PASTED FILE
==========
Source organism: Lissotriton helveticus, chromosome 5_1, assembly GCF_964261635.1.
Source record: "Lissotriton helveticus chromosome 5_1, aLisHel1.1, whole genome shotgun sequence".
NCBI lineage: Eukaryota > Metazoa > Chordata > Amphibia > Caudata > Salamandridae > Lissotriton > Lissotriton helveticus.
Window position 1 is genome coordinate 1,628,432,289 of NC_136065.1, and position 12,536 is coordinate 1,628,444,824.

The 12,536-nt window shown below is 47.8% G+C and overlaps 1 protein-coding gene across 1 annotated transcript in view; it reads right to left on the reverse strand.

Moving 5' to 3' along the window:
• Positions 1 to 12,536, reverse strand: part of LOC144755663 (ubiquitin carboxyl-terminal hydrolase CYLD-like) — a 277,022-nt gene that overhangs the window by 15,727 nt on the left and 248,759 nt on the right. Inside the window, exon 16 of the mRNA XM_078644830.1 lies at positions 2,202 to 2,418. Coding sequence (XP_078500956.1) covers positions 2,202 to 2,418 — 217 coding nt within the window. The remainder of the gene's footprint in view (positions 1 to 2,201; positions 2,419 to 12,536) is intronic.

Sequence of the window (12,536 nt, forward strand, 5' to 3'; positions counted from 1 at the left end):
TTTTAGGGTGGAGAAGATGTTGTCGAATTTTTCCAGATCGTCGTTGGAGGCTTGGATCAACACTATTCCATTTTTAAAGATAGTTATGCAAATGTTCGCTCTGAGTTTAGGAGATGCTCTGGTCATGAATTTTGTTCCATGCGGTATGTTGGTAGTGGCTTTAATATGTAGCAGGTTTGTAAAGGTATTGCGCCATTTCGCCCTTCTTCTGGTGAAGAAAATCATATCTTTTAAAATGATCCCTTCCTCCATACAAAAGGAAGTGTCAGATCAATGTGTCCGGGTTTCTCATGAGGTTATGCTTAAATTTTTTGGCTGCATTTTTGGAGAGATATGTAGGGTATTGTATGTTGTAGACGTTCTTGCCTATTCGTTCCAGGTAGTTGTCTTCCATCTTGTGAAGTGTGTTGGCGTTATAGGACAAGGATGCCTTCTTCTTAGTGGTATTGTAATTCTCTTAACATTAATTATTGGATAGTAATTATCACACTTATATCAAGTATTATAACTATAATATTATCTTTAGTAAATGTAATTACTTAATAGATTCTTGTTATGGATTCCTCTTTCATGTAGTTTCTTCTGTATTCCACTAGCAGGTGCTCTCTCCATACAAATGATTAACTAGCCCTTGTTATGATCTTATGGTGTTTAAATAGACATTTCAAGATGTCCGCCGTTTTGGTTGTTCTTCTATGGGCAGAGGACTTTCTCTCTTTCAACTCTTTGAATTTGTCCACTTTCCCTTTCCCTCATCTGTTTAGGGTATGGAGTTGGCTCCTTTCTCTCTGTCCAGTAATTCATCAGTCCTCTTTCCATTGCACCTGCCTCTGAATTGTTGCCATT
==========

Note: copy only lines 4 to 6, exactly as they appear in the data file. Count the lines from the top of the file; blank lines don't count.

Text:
Window position 1 is genome coordinate 1,628,432,289 of NC_136065.1, and position 12,536 is coordinate 1,628,444,824.

The 12,536-nt window shown below is 47.8% G+C and overlaps 1 protein-coding gene across 1 annotated transcript in view; it reads right to left on the reverse strand.

Moving 5' to 3' along the window: